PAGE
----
To manage counterparty risk, a systems solution is essential. For a smaller institution, reliance on spreadsheet monitoring may be enough but the larger firms will required a full equipped counterparty risk management system such as the systems used by the major banks. A counterparty risk management system executes two major functions: exposure and limits management and the calculation the counterparty exposure, which is executed by a risk engine. The former maintains credit limits and monitors exposures again those limits. For a larger fund manager, and one with multiple dealing locations, additional functionality such as pre-deal checking and workflow functionality for monitoring exceptions, may be needed.
The complexity and size of the risk engine is dependent upon the method used to measure the exposures. So a larger fund manager who uses Monte Carlo simulation approach to measuring risk exposures, implementing an exposure monitoring system and risk engine will be a much bigger project.
Use of Excel or Access might be doable for a smaller fund manager, but for the larger firms and those needing a more complex and robust risk management solution, there are systems available and provided by software vendors or hosted service solutions firms can subscribe to.
A number of the major trading and portfolio management system vendors offer a counterparty risk module as part of their application which may be a good option for a fund manager that uses a single system for trading functions. There are also other stand-alone risk management solutions which often offer integrated market and counterparty risk functionality.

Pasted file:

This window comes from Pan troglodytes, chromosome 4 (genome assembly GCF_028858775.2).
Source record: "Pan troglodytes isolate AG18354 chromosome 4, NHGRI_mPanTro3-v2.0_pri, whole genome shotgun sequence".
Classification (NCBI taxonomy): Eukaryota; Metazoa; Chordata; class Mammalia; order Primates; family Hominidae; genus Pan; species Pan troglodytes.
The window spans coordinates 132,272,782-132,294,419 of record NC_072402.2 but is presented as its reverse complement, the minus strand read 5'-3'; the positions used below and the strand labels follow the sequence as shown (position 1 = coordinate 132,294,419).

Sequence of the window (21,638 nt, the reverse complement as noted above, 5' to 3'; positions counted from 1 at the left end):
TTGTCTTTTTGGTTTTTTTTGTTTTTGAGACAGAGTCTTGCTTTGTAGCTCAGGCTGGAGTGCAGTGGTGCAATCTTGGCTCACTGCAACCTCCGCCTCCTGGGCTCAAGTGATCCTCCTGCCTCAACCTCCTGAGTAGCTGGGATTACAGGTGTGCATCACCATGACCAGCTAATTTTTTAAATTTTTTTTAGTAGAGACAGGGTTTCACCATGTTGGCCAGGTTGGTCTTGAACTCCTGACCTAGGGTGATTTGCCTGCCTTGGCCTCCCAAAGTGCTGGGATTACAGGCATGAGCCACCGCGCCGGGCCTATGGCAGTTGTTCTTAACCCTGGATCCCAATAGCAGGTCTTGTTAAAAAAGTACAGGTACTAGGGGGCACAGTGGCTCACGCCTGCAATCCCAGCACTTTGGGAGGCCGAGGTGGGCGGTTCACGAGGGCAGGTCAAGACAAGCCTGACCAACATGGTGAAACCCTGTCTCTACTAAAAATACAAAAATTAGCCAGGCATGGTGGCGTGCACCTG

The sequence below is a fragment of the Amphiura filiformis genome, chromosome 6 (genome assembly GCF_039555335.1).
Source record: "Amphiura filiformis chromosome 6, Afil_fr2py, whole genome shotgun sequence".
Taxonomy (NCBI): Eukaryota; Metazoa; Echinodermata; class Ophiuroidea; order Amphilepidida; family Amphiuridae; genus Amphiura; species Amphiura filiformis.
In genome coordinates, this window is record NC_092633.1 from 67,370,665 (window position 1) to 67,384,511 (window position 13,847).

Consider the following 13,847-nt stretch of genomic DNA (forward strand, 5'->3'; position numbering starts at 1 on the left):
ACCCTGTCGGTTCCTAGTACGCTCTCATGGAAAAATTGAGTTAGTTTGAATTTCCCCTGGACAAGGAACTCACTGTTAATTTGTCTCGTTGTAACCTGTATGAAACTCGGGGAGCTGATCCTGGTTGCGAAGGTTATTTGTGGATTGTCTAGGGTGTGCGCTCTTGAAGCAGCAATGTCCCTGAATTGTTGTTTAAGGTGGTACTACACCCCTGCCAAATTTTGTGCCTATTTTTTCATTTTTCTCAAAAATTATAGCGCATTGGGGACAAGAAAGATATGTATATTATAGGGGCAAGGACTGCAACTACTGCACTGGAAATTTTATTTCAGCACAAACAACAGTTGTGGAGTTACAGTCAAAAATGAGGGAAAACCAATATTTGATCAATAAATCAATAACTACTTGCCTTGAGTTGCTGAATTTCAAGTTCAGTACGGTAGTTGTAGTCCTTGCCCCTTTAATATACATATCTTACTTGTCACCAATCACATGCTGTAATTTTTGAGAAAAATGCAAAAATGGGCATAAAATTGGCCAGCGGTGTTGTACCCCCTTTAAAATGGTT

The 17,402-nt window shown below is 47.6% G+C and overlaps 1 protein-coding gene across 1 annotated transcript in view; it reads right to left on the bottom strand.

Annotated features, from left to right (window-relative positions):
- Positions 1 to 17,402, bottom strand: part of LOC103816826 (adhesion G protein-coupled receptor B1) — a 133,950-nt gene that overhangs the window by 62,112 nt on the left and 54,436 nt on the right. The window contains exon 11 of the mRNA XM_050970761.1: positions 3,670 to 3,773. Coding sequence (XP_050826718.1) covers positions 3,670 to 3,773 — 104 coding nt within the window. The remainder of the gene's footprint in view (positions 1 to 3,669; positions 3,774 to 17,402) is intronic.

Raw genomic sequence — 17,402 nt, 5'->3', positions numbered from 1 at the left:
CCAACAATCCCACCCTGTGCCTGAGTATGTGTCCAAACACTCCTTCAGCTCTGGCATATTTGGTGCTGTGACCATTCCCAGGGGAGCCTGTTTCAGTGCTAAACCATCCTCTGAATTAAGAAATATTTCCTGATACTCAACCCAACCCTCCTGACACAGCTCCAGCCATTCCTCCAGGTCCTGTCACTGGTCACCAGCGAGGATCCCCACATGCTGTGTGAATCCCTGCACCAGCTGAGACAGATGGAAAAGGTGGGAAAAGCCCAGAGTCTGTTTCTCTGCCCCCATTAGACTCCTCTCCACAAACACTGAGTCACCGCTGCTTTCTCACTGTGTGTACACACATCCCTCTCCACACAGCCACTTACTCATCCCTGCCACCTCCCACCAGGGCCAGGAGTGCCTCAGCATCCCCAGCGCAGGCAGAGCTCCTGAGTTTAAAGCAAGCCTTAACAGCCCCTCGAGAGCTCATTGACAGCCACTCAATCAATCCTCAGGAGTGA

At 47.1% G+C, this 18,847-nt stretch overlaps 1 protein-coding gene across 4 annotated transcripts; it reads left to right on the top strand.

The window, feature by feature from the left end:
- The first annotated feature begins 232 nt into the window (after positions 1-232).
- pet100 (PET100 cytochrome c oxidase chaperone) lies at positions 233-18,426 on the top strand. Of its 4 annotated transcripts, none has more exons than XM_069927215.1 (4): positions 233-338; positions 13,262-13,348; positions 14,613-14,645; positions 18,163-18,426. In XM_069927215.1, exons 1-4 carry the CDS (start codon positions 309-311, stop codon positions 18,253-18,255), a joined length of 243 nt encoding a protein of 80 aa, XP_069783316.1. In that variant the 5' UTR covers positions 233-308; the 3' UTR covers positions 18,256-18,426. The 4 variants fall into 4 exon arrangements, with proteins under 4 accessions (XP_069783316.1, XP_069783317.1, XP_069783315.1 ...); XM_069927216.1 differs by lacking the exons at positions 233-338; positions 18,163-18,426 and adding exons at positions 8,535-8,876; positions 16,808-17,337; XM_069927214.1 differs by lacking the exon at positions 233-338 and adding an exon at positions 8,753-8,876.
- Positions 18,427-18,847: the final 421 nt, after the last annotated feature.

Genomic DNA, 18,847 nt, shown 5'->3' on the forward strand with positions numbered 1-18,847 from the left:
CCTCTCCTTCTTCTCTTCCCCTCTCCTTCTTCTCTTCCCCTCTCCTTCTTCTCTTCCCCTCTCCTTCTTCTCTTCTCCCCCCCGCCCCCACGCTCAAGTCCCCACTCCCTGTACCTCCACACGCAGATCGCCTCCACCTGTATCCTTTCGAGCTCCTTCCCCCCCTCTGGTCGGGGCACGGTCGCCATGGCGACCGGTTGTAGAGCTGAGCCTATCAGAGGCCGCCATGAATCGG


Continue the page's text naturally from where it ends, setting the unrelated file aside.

And finally, it’s all fine and well to have the risk appetite established, exposures efficiently monitored and calculated regularly via an established risk engine, but documentation and collateral are the final and equally important pieces of an effective risk management strategy.
The collateral terms of a transaction are defined in either the prime broker agreement (bespoke agreement between fund manager and its broker) or documented under ISDA documentation format, which relies on the Credit Support Annex (CSA) for the specification of collateral terms. In the agreement, a fund manager can assert if the collateral requirements are bilateral or unilateral. Bilateral terms means both parties will have to deposit collateral of the market to market value of the portfolio moves in its favor and unilateral means only the fund manager needs to do so. Obviously bilateral terms provide a manager more protection against credit risk and counterparty exposure. The prime broker agreements must also be reviewed to ensure the exposures they face and agree to if the broker were to default – a more realistic event in current times.
In summary, the market as a whole does not know what is around the corner in these turbulent market conditions. Any fund manager should, at the absolute minimum, implement a counterparty risk management solution which incorporates all these four main components. A solution which caters to the size of a firm, resources and budget available can be created and provide a fund manager the risk controls required to survive in these tumultuous time. There is not time to wait.
*Michael Bryant is the managing director of risk management consultancy, InteDelta.